Ken,

      What about this decision troubles you? They are not condoning same sex marriage but they are extending their welcome to gays to participate. That seems fair to me.

      • FW Ken

        Let your yes be yes and your no be no.

        They have been conducting.gay weddings for years using weasel words. One former Episcopalian said it well: just one before the Church of England dies, they need to offend someone… anyone.

        If I believed in gay marriage, I wouldn’t have anything to do with this hypocrisy. I don’t know why any self-respecting gay person would have anything to do with them.

        • Bill S

          So, you are writing off the whole Church of England. Are they not our (your) separated brethren?

          • FW Ken

            I was Episcopalian before I was Catholic, and retain a great love for Anglicanism. Unfortunately, they seem determined to destroy themselves.

            • Fabio Paolo Barbieri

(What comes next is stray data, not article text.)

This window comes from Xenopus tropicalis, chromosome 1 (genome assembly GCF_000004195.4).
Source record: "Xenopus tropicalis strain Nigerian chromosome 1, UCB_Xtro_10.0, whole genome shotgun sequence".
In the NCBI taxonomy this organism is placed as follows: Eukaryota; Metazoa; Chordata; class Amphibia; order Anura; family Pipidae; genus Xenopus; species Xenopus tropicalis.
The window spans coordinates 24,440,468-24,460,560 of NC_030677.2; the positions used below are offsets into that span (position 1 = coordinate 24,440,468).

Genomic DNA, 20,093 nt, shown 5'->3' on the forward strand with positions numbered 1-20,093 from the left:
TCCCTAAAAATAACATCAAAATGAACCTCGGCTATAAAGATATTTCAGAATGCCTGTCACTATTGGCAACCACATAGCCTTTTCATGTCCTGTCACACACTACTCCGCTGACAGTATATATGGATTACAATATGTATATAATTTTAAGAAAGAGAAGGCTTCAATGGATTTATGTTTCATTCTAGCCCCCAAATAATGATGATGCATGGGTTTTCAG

Bear in mind, however, that American Episcopals don’t reflect Anglicanism. They have always been a minority, upper-class church, with none of the claims to national value that the Cof E has from its name onward. In the nineteenth century, they were deliberately encouraged by the other Protestant group to emphasize rituals and vestments, in a way that would have given scandal in England, in order to draw in the Catholic immigration (on the expectation that European Catholics were illiterate morons who could be swayed by whoever swayed his censer higher, and had no notion of the difference between Catholic and Protestant). This idiotic attempt failed comprehensively, but left behind a mentality where Episcopalians felt that the important thing was to perform the ritual correctly – that is, an even further devaluation of the meaning of dogma and belief. They even invented a damned weasel word for it – “orthopraxy”. The CofE has two things goind for it that the Episcopal Church does not: one, the remaining belief that it is a national church, and so that people committed to both Jesus and England are called to serve in it, however unpleasant to them it may be; and the mass immigration of African Anglicans – the Archbishop of York is from Uganda, even.

  • Bill S

    “It allows homosexuals and their families, including those who are not living a life of chastity, to participate in the sacraments.”

    That seems fair enough. It might not provide gays the marriage equality they are seeking but it doesn’t relegate them to second class members if they enter a civil union or civil marriage. It is much better than the way the Catholic Church treats same sex married couples.